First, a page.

BU is not boozer friendly.

Skipping the fine print of your housing agreement may land you on a chemical-free floor, the closest bar is a 20-minute walk (or 40-minute stumble) from the center of campus and getting caught with a fake ID now has harsher penalties under the recently beefed up judicial sanction guidelines.

But once upon a time, in the not-too-distant past, alcohol on campus was not banished to being drunk clandestinely from a Poland Spring water bottle.

One of David Hagerbaumer’s responsibilities as director of campus life is to authorize the service of alcohol at University events, and since taking up the post in 1979, he has witnessed the evolution of BU’s relationship with alcohol.

“Oh, there have been drastic changes since I got here … back in those days when the drinking age was 18, my goodness, we were probably having three to four events on average every day classes were on, and now we would have maybe three a week,” he said.

Before the legal drinking age changed to 21 in 1987, freshmen drank their first BU beer as part of the official welcome ceremony to their academic future, rather than through a funnel at the semester’s first frat party.

“We had alcohol at orientation back then. We would have beer trucks that would come to the Peace Quad for all new student picnics, and we had dining hall parties every weekend with many, many, many kegs of beer,” Hagerbaumer said.

But University policy must mirror state and federal law, and these excesses came to a halt in 1987.

A decade or so later, the campus pub closed its doors because it was not making enough money.

Now, not only has the University got a stranglehold on students’ alcohol consumption, but the Student Association has got in on the act, too; chartered student organizations are not permitted to purchase alcohol with their S.A. funding.

But contrary to popular rumor, Hagerbaumer said, BU is not a “dry” campus.

The Chenango Room in Science I serves beer at lunch time, many receptions and functions include wine on the menu, and graduate student organizations sponsor weekly gatherings where they drink beer and wine with staff.

And of course there are the bottles of vodka hidden in students’ wardrobes and Smirnoffs stuffed in the sock drawers.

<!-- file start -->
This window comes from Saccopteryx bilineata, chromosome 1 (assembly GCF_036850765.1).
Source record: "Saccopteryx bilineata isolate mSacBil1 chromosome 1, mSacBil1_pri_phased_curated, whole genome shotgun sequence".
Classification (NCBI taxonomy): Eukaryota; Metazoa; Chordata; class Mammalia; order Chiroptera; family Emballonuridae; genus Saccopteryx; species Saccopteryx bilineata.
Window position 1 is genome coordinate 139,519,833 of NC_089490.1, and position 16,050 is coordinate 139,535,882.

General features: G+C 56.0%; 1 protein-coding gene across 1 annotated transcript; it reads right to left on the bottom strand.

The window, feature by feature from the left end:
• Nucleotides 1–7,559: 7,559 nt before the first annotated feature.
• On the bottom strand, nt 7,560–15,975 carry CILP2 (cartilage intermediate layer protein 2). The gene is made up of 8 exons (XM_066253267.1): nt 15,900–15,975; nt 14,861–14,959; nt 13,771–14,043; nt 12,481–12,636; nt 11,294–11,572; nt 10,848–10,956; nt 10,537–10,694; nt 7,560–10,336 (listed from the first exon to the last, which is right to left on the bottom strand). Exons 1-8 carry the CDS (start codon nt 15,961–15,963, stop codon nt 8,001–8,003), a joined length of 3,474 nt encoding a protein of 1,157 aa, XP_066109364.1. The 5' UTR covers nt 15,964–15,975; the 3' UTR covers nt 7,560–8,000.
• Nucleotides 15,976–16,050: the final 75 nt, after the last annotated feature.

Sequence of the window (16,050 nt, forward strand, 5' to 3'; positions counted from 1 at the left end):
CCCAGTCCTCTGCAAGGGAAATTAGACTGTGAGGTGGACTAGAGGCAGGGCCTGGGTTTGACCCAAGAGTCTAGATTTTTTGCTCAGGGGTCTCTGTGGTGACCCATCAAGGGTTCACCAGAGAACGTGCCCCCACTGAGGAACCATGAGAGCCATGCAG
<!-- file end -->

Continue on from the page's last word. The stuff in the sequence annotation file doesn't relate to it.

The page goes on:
Along with Hagerbaumer, Gerry Johansen, associate director of BU’s alcohol and other drug program, has witnessed the evolution of student drinking behavior.

“Students used to drink at parties and drink to socialize,” Johansen said, “but now it is about drinking to get drunk.”

Johansen agreed upping the legal drinking age possibly contributed to this switch, because people become motivated to engage in behavior when they know it is prohibited.

But he said TV, movies and the millions of dollars spent on advertising every year also affect students’ attitudes toward drinking.

“There is this weird concept that it is a rite of passage, like ‘I have to hurt myself while at college, because that is what they do in Animal House, and the O.C. and everywhere else,’” he said.

Pre-gaming, when students drink before going to bars, is a trend Johansen has picked up on, but not from his official role on campus.

“Some nights when I leave the office I hear taxi drivers saying ‘I don’t know if some of these kids are coming to campus or going,’ because they are so loaded.”

Johansen said the promotion of BU’s tougher stance against illegal drinking was important to inform students of the consequences of their actions.

But he said the general attitude toward students drinking is part of the ambivalence of American culture.

“Since 1987, the number of bars around here has not gone down. What does that tell you? There is a lot of illegal service of alcohol,” he said.

Politicians talk about how to stop underage drinking, he said, “but nobody ever says ‘maybe we’ve got to get everyone to stop selling it to them’.”